Better safe than sorry; it’s far too easy for any rider, no matter how skilled or experienced, to sustain a head injury. Wear a helmet.
Many anti-helmet riders protest the wearing of head protection for a number of reasons; they have been blessed with a “hard head” or the helmet is hot and uncomfortable, they’ve never worn one and don’t see a need. We often hear that it is a personal choice.
Maybe it is a personal choice, but traumatic brain injuries have very public results.
If you choose not to wear a helmet, but are permanently brain damaged in a riding accident, who is going to foot the bill and shoulder the responsibility for your very costly long-term care?
What will happen to your horses if you can no longer ride them, let alone groom and feed them? If you have children, or a spouse, or parents, or siblings, or friends, how will their lives be damaged and diminished if you sustain a life-altering brain injury?
Should an accident leave you unable to work, can your loved ones (of all species) continue to live a quality life without your income or attention?
Serious injury often occurs after an accident. Accidents are just that – accidents. They cannot be predicted or planned or prepared for. Your only option for the best possible outcome, should you experience an injurious accident, is to do your best beforehand by equipping yourself with reasonable protective equipment.
I’d like to share a personal story. Last weekend I climbed aboard my reliable and sweet natured quarter horse mare. At age 18, Teequila is well trained and experienced. It was a slightly windy day but we’d already hand walked up the gravel road to graze and relax. We rode up the road and were on the way back when two tumbleweeds rolled past us. Teequila froze for a split second and then instantaneously exploded.
I didn’t have time to tip her nose or pick up rein or disengage a hip. I didn’t even have 1/10 of a second to grab the saddle horn. I was launched into the air. I landed directly on top of my head. For a second or two the lights went out. I came to on the gravel road, pulled myself up on the fence and tried to remember who I was, where I was and gain some recollection of what happened. I could hear my mare’s hooves thundering down the road, nowhere to be seen.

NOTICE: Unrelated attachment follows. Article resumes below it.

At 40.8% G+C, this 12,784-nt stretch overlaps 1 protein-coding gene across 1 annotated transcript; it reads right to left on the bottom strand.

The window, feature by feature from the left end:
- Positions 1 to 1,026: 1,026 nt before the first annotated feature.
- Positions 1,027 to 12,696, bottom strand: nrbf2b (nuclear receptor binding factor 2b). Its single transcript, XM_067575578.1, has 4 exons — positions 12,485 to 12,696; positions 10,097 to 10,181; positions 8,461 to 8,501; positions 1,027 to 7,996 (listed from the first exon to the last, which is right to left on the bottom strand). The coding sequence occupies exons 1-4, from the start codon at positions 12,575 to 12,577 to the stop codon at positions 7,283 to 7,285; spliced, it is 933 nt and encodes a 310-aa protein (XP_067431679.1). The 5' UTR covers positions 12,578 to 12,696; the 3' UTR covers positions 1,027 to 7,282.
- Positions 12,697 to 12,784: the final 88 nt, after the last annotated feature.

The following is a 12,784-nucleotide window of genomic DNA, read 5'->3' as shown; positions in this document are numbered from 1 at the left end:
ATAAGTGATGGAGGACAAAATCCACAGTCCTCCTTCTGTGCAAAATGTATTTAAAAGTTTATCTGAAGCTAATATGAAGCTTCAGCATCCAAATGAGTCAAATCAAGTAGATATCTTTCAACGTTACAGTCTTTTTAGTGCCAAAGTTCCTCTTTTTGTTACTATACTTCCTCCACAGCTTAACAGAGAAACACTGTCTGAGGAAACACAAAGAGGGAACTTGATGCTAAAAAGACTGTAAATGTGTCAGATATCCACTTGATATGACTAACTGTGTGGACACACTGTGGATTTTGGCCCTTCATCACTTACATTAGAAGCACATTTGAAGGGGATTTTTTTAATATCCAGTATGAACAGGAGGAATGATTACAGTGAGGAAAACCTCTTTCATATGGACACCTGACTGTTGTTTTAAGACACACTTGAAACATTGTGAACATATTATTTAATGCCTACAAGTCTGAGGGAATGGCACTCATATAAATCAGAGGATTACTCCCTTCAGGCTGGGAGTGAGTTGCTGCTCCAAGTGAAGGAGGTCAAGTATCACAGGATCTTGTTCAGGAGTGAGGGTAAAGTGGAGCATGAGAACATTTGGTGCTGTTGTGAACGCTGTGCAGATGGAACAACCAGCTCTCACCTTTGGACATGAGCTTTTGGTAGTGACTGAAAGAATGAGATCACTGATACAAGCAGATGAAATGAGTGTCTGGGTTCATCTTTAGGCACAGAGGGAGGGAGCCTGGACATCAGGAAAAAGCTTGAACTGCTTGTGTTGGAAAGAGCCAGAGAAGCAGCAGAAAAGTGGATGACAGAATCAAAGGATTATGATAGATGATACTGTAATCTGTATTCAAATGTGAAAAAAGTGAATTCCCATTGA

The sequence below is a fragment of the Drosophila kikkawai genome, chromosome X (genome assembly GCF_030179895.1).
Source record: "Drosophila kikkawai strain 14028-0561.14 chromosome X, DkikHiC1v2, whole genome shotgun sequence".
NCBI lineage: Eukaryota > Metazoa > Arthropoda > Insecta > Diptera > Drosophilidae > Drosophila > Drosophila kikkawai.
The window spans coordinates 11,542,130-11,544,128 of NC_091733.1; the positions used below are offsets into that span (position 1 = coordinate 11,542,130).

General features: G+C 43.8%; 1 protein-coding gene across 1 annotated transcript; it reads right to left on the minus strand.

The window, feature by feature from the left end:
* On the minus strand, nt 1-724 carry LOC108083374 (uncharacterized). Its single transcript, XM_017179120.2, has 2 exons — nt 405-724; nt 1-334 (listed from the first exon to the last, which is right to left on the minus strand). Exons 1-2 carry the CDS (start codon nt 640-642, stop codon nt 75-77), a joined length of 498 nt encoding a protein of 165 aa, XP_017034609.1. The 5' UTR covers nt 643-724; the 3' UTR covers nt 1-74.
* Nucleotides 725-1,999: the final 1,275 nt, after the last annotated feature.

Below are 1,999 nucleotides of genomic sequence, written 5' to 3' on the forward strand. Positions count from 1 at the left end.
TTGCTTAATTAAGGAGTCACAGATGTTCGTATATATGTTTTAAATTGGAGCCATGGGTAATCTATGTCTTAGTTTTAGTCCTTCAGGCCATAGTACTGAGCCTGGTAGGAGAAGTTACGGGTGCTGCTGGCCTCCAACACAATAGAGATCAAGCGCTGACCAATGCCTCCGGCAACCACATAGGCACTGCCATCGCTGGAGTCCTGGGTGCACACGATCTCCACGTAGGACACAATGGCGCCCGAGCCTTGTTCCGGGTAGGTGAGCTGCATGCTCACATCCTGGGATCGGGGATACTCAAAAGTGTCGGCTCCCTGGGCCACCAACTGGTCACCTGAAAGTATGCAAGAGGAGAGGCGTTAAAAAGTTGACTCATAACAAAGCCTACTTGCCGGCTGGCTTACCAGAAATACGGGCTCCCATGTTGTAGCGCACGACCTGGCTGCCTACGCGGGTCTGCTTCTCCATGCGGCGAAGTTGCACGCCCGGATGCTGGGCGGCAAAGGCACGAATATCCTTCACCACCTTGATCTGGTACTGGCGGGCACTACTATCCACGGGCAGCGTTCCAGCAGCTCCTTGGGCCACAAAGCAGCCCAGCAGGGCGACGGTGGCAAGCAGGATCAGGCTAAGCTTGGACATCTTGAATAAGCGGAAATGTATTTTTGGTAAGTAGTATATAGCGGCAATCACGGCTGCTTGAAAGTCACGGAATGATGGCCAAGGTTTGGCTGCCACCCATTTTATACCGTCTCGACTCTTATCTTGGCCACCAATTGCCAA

The top of my helmet was caved in. Rocks were embedded in the exterior. Inside, its lining was torn aside and blood had soaked into the foam interior. If I had not been wearing a helmet, my skull would have taken that impact and it’s quite unlikely that I’d be writing this account.
Eventer and trainer Lisa Marie Bauman is “…relentless about wearing helmets while riding.” She requires that anyone she is teaching wear one without exception. Several years ago, Lisa went out to look at and test ride a 17.2 hh thoroughbred, ironically named “Lucky.” After some time on a walker and lunge line, he was groomed and tacked. Lisa decided to “just sit on him for a minute- walk, trot. Nothing big…”
Famous words which, thankfully, were not her last. Lisa opted to put on a helmet for that brief test ride, something she was not at that point consistently in the habit of doing. The owner held the horse’s bridle and Lisa mounted. She states, “The last thing I remember is throwing my right leg over and having to grab the reins really fast.” As soon as her leg had started to go over the saddle, Lucky reared (she was told later). He reared twice, taking the owner off the ground with him. Breaking free of his handler, the horse tore down the field, bucking and rearing to such a degree that his rider was 15 feet in the air at any given moment.
With no safe way to bail, she tried to ride it out. Unfortunately, despite her great skill, Bauman was pitched from the horse. His body slammed her into a metal panel along the fence line. Her head struck the panel and her shoulder hit the ground. The horse’s back legs tangled with her own, dragging Lisa close to 20 feet. She wasn’t breathing when her friends reached her.
Life flight took her to the hospital. She’s told that she started back with “death rattle” breathing, couldn’t tell them her name, what day it was, nor remember any question they had asked seconds earlier. She still does not remember any of this.
Lisa tells us, “There is no question about how lucky I am to be here today. …I would not be alive if I hadn’t put on that helmet.”
This is why she wears a helmet every time she rides. My accident this past weekend is the reason why I will wear a helmet every time I ride. There are countless others. Dressage champion Courtney King Dye was in a coma after a practice ring accident left her with a traumatic brain injury. Make sure that when you have a story, you can live to tell others about it.
Thank you for taking the time to read this article. Now, please, take the time to purchase a helmet (they’re quite affordable) and, most importantly, take those two important seconds to fasten it securely to your head before you get on another horse.